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Photo Credit: cleareyes007 via Compfight cc
Aviculture is a popular hobby for many Australians. While canaries, pheasants, lorikeets, society finches, lovebirds, cockatiels, and parakeets are common and beautiful pet birds to keep, exotic birds are also gaining immense following. You can own, breed and trade exotic birds within legal bounds.
Buying exotic animals

The Australian government follows and regulates strict laws to help reduce the illegal trade of endangered or exotic species. Also, the government endeavors to prevent habitation of feral animals in the country to avoid the spread of new and uncontrolled diseases in the local bird population.

If you are a bird enthusiast and like to keep exotic birds, you have to be careful and meticulous in keeping records to prove that you procured the birds through legitimate channels. Record keeping reduces the risk of illegal bird trade.

License for Bird keeping

The type of license depends on the size, species and number of exotic birds you own. If you only keep native ones, then you don’t need a license.

Avicultural license

This license is for native birds and costs about $10 per year. The price decreases to $5 per year if you have a senior card.

Permit for Exotic Birds

Exotic birds are covered by the Agricultural and Related Resources Protection Act. These birds are regarded as agricultural pests and the permit costs over $30 per year. For some birds, you will be required to keep both advanced bird permits and advanced avicultural license.

Medical Care for Exotic Birds

All birds- native or exotic – require complete medical exam after every 72 birds. This ensures protection of both the bird keeper and the birds because exotic birds may carry foreign germs, diseases or bacteria that require close monitoring, vaccines, and cleansing. You have to keep track of their shots and meet with a specialist avian vet regularly.

You have to be very vigilant to catch the faintest or the earliest signs of diseases. This is mainly because wild birds are habitual of masking their illness to not look weak. Contact your avian vet immediately if you notice any of the following symptoms:

·         Discharge from eyes, beak and nares

·         Watery droppings

·         Wheezing, listlessness, sneezing

·         Loss of appetite

·         Fluffed sitting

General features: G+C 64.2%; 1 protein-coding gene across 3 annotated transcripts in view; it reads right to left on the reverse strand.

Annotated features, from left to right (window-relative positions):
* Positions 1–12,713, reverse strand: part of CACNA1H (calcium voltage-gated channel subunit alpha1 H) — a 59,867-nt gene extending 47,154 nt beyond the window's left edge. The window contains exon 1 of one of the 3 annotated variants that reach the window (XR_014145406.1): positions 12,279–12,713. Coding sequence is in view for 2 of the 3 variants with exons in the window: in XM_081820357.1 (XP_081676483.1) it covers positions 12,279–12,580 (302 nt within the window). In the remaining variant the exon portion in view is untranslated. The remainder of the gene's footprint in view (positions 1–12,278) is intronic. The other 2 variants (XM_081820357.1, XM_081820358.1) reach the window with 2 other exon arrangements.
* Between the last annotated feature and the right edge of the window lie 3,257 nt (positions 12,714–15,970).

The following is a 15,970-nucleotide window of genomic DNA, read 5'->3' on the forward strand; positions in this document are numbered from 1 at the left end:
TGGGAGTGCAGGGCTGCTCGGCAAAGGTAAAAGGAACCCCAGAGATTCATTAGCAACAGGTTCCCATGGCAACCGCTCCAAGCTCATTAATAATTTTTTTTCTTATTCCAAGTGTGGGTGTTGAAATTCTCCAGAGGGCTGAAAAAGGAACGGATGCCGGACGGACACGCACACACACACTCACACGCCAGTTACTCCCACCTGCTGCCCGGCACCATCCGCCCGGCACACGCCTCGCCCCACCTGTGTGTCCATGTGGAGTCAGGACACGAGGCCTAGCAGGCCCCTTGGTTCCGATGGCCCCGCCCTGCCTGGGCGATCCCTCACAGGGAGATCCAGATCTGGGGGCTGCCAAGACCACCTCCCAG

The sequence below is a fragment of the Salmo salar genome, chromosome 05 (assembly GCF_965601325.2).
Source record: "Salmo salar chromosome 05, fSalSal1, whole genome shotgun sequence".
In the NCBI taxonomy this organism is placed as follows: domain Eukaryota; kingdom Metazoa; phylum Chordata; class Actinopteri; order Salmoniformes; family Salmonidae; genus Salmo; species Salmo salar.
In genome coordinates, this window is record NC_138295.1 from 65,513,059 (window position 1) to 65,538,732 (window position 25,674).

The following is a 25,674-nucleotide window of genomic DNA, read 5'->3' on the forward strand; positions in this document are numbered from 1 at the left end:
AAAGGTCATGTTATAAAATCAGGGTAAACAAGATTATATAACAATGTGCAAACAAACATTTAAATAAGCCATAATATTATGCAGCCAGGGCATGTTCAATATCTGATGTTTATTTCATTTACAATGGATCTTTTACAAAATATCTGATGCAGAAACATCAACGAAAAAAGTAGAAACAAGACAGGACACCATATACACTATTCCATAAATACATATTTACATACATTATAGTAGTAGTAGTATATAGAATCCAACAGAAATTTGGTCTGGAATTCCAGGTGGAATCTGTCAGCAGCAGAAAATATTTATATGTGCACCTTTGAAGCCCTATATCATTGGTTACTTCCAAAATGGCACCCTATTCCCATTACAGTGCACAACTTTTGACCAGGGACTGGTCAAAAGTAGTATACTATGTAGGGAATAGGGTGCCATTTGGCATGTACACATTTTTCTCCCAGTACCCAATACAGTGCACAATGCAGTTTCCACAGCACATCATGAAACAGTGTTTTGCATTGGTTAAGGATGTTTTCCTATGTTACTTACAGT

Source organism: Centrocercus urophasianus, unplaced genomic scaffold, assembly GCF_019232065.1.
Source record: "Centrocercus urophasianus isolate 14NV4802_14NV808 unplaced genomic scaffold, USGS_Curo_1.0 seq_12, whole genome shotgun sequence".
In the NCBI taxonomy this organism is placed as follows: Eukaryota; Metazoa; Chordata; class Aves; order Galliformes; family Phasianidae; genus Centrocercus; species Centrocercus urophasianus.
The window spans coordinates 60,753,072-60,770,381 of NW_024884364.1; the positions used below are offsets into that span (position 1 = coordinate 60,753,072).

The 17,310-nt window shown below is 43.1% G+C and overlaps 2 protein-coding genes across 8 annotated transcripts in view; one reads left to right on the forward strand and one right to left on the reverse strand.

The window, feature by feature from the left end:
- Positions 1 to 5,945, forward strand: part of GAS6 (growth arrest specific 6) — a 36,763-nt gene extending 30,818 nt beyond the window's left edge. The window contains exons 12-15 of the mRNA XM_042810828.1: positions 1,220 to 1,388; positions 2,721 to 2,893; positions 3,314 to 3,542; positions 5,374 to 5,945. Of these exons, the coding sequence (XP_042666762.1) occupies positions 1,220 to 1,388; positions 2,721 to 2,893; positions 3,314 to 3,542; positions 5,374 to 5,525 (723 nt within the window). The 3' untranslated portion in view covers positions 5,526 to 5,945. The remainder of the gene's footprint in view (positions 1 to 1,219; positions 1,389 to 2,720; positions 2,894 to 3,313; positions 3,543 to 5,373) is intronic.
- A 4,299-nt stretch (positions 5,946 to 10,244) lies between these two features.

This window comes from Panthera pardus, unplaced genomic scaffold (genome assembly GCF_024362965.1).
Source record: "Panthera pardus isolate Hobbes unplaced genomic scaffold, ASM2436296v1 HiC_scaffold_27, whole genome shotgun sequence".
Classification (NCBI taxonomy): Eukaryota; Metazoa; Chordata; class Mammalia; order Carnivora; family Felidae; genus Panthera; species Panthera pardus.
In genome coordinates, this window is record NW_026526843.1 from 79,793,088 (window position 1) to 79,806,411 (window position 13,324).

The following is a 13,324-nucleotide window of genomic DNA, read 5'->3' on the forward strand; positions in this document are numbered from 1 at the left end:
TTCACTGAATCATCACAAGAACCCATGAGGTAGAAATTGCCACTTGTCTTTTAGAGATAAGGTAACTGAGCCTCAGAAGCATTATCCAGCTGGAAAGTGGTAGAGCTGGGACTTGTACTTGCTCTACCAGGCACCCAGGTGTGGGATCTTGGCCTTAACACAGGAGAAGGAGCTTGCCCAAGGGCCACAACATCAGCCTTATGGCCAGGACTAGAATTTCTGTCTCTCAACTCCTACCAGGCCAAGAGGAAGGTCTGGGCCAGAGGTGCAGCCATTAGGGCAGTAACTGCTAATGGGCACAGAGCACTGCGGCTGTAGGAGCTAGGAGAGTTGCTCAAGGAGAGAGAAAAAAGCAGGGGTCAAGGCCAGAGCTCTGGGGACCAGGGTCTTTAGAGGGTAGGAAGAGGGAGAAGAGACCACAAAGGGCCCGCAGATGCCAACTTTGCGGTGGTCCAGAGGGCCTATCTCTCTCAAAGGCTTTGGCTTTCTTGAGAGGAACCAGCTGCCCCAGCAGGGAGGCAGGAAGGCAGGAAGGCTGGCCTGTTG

·         Vomiting

·         Bleeding

You should also keep styptic powder that is available at the pet store and use it as an antiseptic agent to stop the bleeding. Common injuries occur when the blood feather is hurt.

Grooming Your Exotic Pets

If you are keeping exotic birds, you have to make sure that the feathers are clipped regularly. Nails should also be kept short lest you get scratched. Bird baths have to be arranged regularly because your feathery friends love bathing. You can fill your sink with tepid water and use it to bath your birds. Your friends will like it a lot.

Never leave your winged friends on their own near water because parrots don’t know how to swim. Be close to them while they bathe and take care to towel off excess water after they are done.

Ensure Safety

Common sense should prevail in this matter. Simply avoid placing your birds close to stuff that they can chew such as leather shoes, laces, wires, small items of plastic or glass. Non-toxic cookware can be harmful to the birds’ health.

Toys

Birds are highly intelligent creatures. They like to play and are very tactile so to keep them entertained; you can get toys for them but make sure to avoid wires or attachments that can harm them. Give them your time and attention, and they shall blossom.

Spend Quality Time with your Winged Friends

Exotic birds are not just objects of decoration. They are very much alive and need your love and attention to remain healthy.

The relationship between you and your birds is what makes aviculture so special. For this, you need to be patient and learn new interesting and entertaining ways to spend time with them. Over time, you will be rewarded with a unique relationship.